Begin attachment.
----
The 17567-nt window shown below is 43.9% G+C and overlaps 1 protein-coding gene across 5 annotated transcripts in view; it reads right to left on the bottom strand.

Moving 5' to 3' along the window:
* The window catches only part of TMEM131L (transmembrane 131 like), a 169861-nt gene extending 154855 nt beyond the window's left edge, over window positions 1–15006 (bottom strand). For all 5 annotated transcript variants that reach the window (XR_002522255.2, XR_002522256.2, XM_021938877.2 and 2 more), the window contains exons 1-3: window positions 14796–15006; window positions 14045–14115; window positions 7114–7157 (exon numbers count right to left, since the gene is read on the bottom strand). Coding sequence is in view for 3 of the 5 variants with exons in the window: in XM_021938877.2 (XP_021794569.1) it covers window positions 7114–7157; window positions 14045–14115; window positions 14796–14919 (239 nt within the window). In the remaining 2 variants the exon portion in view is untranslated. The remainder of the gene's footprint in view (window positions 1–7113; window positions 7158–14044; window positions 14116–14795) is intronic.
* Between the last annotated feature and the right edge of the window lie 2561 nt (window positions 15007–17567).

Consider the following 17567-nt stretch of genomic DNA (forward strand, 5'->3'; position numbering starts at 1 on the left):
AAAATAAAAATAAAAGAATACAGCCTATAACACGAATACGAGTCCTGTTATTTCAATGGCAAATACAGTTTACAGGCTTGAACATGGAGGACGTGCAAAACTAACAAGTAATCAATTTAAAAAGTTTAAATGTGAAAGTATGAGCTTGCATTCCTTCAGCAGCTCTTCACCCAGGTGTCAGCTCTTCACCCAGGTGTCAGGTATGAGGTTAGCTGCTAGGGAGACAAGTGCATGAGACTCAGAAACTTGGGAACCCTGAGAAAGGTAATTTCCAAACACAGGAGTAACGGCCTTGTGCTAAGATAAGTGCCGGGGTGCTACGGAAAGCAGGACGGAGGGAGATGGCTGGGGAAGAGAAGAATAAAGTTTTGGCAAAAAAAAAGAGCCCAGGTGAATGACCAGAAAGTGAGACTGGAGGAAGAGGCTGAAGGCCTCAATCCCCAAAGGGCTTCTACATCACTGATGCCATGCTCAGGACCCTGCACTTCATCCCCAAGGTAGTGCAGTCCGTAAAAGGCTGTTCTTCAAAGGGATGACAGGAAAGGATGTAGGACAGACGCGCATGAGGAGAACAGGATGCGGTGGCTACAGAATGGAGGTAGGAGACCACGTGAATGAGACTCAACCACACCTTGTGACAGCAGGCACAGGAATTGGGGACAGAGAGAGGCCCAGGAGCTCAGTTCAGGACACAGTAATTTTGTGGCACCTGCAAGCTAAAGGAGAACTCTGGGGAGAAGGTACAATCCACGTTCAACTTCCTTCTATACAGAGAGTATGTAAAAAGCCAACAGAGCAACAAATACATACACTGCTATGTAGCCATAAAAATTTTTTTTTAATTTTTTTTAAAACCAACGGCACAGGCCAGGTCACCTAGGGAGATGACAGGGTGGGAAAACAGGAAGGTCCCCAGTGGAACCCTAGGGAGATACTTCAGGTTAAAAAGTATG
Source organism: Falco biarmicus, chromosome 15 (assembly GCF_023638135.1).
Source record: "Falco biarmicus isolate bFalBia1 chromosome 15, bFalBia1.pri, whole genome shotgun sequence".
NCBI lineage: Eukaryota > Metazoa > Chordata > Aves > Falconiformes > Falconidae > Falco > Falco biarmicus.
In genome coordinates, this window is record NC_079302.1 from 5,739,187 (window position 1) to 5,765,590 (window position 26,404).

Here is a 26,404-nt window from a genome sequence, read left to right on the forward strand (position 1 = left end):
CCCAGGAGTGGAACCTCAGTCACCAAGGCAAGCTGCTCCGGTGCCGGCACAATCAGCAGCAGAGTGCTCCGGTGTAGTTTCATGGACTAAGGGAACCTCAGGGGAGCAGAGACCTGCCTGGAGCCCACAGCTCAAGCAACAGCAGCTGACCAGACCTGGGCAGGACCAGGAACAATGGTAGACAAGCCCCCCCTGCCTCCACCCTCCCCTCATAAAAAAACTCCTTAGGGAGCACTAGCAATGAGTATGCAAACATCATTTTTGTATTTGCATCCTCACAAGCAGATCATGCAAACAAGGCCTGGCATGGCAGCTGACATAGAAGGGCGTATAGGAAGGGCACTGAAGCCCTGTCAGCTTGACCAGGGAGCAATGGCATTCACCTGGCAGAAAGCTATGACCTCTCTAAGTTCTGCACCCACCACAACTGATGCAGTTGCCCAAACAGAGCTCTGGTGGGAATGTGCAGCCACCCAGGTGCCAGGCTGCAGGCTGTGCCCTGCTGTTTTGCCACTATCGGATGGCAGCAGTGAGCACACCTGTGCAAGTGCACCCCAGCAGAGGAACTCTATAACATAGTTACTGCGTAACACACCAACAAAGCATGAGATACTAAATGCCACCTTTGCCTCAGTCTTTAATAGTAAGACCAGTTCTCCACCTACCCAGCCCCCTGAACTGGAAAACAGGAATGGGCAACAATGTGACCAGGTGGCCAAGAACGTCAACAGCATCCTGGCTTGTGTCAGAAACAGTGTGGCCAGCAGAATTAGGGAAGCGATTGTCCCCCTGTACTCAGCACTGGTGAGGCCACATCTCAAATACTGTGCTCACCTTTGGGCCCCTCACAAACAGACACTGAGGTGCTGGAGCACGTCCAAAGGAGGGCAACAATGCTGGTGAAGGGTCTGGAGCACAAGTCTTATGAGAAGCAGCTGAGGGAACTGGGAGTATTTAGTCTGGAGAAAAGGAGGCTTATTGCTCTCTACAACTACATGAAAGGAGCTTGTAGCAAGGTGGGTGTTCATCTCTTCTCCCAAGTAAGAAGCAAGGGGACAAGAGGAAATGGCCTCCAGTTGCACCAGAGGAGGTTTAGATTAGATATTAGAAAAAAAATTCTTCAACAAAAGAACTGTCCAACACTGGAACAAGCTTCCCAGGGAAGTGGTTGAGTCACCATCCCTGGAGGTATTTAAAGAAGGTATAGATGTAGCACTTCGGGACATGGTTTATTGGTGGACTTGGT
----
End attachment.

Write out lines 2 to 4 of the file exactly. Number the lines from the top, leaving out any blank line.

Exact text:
Moving 5' to 3' along the window:
* The window catches only part of TMEM131L (transmembrane 131 like), a 169861-nt gene extending 154855 nt beyond the window's left edge, over window positions 1–15006 (bottom strand). For all 5 annotated transcript variants that reach the window (XR_002522255.2, XR_002522256.2, XM_021938877.2 and 2 more), the window contains exons 1-3: window positions 14796–15006; window positions 14045–14115; window positions 7114–7157 (exon numbers count right to left, since the gene is read on the bottom strand). Coding sequence is in view for 3 of the 5 variants with exons in the window: in XM_021938877.2 (XP_021794569.1) it covers window positions 7114–7157; window positions 14045–14115; window positions 14796–14919 (239 nt within the window). In the remaining 2 variants the exon portion in view is untranslated. The remainder of the gene's footprint in view (window positions 1–7113; window positions 7158–14044; window positions 14116–14795) is intronic.
* Between the last annotated feature and the right edge of the window lie 2561 nt (window positions 15007–17567).